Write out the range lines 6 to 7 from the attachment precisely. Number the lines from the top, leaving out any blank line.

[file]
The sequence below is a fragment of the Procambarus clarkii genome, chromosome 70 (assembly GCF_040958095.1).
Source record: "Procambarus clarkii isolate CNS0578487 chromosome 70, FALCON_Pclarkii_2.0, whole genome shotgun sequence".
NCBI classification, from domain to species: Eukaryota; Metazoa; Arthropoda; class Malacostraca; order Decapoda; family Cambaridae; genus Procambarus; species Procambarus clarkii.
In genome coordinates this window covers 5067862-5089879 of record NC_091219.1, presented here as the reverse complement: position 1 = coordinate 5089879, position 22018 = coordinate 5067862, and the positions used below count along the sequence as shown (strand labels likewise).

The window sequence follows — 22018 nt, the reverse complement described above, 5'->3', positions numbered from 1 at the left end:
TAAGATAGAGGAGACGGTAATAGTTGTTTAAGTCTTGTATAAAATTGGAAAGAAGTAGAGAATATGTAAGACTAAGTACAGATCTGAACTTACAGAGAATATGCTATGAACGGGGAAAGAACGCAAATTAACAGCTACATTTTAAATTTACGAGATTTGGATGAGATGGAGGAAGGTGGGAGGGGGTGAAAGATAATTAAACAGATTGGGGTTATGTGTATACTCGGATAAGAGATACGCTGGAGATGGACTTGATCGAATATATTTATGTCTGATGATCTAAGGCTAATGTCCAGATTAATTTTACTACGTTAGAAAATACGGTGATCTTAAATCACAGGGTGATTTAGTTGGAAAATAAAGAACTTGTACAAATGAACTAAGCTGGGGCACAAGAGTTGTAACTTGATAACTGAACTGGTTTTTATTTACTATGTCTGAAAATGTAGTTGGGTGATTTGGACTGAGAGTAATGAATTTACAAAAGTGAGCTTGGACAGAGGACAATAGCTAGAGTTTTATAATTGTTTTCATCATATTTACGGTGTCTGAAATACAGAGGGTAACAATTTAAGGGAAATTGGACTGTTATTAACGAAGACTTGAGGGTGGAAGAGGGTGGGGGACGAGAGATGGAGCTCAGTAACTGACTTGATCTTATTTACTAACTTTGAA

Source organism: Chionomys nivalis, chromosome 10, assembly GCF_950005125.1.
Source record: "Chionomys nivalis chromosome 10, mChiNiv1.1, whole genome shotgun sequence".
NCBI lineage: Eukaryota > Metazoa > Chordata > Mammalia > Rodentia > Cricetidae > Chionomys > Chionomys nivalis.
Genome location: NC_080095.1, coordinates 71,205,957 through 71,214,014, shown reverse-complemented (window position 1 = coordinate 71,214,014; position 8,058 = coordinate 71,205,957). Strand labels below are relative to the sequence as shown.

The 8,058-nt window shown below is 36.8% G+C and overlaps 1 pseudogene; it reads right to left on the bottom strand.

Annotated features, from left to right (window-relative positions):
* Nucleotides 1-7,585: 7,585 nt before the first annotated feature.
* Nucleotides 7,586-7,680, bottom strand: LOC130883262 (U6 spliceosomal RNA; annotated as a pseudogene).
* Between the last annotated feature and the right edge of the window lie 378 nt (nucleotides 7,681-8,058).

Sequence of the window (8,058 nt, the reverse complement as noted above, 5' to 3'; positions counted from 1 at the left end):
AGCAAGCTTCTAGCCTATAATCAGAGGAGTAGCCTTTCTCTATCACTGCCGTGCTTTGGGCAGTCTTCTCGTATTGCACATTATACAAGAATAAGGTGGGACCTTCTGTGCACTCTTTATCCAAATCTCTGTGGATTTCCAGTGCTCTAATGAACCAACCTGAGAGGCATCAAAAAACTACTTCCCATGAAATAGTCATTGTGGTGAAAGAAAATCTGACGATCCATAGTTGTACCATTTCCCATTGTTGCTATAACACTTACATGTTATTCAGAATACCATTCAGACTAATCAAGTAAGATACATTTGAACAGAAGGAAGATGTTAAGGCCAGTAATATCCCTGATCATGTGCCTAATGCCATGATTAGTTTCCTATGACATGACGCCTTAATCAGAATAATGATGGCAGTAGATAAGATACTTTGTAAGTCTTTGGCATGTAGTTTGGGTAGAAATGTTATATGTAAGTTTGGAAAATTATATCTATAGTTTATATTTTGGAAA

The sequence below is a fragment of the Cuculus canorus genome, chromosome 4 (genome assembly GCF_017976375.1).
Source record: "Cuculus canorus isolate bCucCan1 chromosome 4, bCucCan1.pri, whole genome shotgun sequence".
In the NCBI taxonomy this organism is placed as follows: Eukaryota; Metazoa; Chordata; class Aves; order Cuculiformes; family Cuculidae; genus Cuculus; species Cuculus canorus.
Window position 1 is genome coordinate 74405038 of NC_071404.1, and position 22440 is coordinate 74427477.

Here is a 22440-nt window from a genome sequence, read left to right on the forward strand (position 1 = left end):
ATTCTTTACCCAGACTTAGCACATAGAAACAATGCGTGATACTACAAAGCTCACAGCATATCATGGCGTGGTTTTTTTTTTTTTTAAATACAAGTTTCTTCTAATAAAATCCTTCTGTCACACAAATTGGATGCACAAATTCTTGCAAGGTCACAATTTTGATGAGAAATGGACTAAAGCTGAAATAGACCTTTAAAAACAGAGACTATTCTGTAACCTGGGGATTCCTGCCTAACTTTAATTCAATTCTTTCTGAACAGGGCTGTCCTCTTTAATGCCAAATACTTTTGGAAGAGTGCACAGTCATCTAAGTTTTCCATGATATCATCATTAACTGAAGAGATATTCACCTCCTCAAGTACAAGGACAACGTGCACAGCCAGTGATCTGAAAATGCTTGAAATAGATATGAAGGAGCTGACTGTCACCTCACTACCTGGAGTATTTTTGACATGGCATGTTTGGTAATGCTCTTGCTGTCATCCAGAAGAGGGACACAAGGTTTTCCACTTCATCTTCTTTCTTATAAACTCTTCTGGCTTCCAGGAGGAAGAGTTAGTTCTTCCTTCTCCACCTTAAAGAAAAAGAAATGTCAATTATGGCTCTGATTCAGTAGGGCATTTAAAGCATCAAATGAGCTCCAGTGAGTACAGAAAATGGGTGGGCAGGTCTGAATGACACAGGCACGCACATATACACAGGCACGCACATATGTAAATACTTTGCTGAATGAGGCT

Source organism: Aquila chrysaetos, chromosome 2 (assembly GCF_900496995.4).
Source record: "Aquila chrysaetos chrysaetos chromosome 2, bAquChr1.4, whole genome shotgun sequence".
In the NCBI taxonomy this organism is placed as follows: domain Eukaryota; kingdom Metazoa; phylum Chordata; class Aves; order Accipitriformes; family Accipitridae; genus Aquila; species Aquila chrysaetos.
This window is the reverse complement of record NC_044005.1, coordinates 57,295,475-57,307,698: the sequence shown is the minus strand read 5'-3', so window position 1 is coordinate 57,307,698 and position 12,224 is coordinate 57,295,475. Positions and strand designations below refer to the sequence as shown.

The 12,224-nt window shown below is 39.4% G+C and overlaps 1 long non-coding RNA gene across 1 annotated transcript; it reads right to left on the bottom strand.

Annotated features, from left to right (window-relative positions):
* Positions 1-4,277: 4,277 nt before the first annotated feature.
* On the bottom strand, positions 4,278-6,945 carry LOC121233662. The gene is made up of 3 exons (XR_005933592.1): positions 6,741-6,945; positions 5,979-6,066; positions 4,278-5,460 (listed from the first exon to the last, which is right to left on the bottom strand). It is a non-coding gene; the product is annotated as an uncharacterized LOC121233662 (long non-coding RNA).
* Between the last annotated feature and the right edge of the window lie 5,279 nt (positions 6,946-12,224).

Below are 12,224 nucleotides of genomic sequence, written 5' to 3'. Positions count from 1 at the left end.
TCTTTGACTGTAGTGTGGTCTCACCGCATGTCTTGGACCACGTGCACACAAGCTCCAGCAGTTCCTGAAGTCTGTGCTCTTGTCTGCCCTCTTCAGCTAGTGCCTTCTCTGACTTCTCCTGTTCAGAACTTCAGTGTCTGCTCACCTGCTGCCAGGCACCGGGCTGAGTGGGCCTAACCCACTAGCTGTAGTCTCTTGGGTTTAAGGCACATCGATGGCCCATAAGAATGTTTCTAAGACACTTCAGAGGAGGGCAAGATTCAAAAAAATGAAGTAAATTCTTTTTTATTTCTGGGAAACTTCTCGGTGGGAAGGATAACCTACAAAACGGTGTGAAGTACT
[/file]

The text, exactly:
TAAGATAGAGGAGACGGTAATAGTTGTTTAAGTCTTGTATAAAATTGGAAAGAAGTAGAGAATATGTAAGACTAAGTACAGATCTGAACTTACAGAGAATATGCTATGAACGGGGAAAGAACGCAAATTAACAGCTACATTTTAAATTTACGAGATTTGGATGAGATGGAGGAAGGTGGGAGGGGGTGAAAGATAATTAAACAGATTGGGGTTATGTGTATACTCGGATAAGAGATACGCTGGAGATGGACTTGATCGAATATATTTATGTCTGATGATCTAAGGCTAATGTCCAGATTAATTTTACTACGTTAGAAAATACGGTGATCTTAAATCACAGGGTGATTTAGTTGGAAAATAAAGAACTTGTACAAATGAACTAAGCTGGGGCACAAGAGTTGTAACTTGATAACTGAACTGGTTTTTATTTACTATGTCTGAAAATGTAGTTGGGTGATTTGGACTGAGAGTAATGAATTTACAAAAGTGAGCTTGGACAGAGGACAATAGCTAGAGTTTTATAATTGTTTTCATCATATTTACGGTGTCTGAAATACAGAGGGTAACAATTTAAGGGAAATTGGACTGTTATTAACGAAGACTTGAGGGTGGAAGAGGGTGGGGGACGAGAGATGGAGCTCAGTAACTGACTTGATCTTATTTACTAACTTTGAA

Source organism: Chionomys nivalis, chromosome 10, assembly GCF_950005125.1.